Alaska News

State reports first known fatal case of Alaskapox

State health officials this week reported the first known fatal case of Alaskapox in an immunocompromised Kenai Peninsula man who was undergoing treatment in Anchorage when he died in late January.

Health officials say the recently discovered species of the double-stranded-DNA virus first identified in Alaska in 2015 comes from the same genus as smallpox, monkeypox and cowpox. It occurs mostly in small mammals like voles and shrews.

The man is one of seven reported Alaskapox infections to date, according to an Alaska Section of Epidemiology bulletin released Friday that provides information about the death.

The fatal case, which took months to diagnose, is significant because Alaskapox had previously only resulted in mild infections, state health officials say. It’s also significant because the case was reported outside of the Fairbanks area for the first time.

It’s likely the man’s immunocompromised status contributed to the severity of his illness, officials say.

Until December, reports of infection involved relatively mild illness consisting of a localized rash and swollen lymph nodes. None of those people needed treatment, but they all had healthy immune systems, according to state epidemiology chief Dr. Joe McLaughlin.

This latest case indicates the virus may be more widespread in Alaska’s rodents and other small animals than previously thought, prompting state recommendations that medical providers make sure they can recognize the symptoms.


“People should not necessarily be concerned but more aware,” said Julia Rogers, a state epidemiologist who co-authored the bulletin. “So we’re hoping to make clinicians more aware of what Alaskapox virus is, so that they can identify signs and symptoms.”

Officials said Friday that additional attention from this latest case could drive up the state’s tally of Alaskapox virus cases as more people recognize the symptoms and get tested.

The cause of the fatal case remains unclear, officials say.

It’s possible the man, who lived in a remote location and had not traveled anywhere, contracted the virus from a stray cat that hunted small mammals and scratched him near the area where his first symptoms started, according to the bulletin. The cat tested negative for the virus but could have carried it on its claws.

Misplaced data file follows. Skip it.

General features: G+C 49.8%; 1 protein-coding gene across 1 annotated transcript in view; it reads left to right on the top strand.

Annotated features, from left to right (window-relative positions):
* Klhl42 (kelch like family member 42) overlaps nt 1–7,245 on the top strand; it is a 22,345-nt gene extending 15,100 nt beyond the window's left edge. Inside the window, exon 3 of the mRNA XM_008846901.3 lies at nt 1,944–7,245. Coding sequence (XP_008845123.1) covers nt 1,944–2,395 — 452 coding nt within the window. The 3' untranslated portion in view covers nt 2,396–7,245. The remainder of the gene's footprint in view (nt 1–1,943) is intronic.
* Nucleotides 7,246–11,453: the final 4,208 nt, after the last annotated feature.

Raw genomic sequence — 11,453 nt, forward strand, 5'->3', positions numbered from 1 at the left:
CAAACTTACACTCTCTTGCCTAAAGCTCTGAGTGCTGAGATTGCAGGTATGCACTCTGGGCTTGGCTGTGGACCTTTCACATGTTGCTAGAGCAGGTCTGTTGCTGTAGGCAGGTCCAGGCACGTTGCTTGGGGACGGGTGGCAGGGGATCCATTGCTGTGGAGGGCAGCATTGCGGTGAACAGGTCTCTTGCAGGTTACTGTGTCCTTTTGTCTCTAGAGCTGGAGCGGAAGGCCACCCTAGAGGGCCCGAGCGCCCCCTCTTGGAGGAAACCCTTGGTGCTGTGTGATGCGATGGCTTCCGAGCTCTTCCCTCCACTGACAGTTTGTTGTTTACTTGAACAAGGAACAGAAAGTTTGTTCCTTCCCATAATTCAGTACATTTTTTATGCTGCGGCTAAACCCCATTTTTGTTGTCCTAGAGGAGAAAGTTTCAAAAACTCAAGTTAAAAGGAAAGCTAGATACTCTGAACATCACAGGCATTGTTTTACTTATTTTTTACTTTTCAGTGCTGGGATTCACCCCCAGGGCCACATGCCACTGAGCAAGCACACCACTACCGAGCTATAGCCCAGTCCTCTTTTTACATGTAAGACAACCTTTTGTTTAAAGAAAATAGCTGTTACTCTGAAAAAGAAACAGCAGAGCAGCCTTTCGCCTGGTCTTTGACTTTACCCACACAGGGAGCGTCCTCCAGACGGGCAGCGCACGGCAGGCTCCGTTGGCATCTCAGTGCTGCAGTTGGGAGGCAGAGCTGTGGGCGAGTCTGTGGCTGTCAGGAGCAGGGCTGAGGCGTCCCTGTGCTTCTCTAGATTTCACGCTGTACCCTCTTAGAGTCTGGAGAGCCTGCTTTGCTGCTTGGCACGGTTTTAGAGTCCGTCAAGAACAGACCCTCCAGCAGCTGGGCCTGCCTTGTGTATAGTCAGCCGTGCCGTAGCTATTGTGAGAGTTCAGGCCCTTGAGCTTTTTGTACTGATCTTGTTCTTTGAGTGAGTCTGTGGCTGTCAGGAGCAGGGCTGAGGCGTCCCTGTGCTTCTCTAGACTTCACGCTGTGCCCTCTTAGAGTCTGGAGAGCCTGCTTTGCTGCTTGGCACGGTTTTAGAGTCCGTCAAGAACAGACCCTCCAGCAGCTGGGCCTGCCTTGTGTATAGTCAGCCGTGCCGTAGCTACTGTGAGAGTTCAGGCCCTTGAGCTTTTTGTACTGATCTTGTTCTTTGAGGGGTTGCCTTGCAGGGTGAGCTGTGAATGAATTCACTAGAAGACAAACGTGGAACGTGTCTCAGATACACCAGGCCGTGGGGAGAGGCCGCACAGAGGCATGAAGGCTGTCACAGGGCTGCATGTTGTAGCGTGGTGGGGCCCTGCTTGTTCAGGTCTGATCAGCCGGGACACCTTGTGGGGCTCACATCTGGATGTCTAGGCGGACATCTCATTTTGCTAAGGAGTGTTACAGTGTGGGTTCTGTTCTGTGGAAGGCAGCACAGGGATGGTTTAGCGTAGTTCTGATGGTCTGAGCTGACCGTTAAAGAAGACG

The man noticed a tender red bump in his armpit in September and was prescribed antibiotics after seeking medical care several times over six weeks, the bulletin said. By mid-November, his symptoms grew to include fatigue and pain.

He was hospitalized on the Kenai Peninsula and then transferred to Anchorage, where he reported increasingly urgent symptoms and more pox-like lesions, according to the bulletin. A “battery of tests” in December resulted in a positive result for cowpox; testing by the Centers for Disease Control confirmed Alaskapox, it said.

The man began to improve about a week after treatment with intravenous medications but died in late January after experiencing kidney failure and other systemic declines, according to the bulletin.

Health officials recommend anyone with a lesion cover it with a bandage and report any possible symptoms of Alaskapox to a medical provider. Alaskans should also practice good hygiene when hunting and trapping or around pets that may come in contact with animals like voles or shrews.

One Fairbanks-area resident with Alaskapox reported their dog rolled in dead animals but it’s unclear if contact with the dog was the cause of the patient’s infection, McLaughlin said. Several people who later confirmed positive for Alaskapox initially thought they had spider bites, officials said, noting the ability of the virus to fly under the medical radar.

The bulletin includes nine recommendations ranging from urging Alaskans to use safe practices around wildlife to clinics taking steps to protect immunocompromised patients and staff when dealing with the virus.

Zaz Hollander

Zaz Hollander is a veteran journalist based in the Mat-Su and is currently an ADN local news editor and reporter. She covers breaking news, the Mat-Su region, aviation and general assignments. Contact her at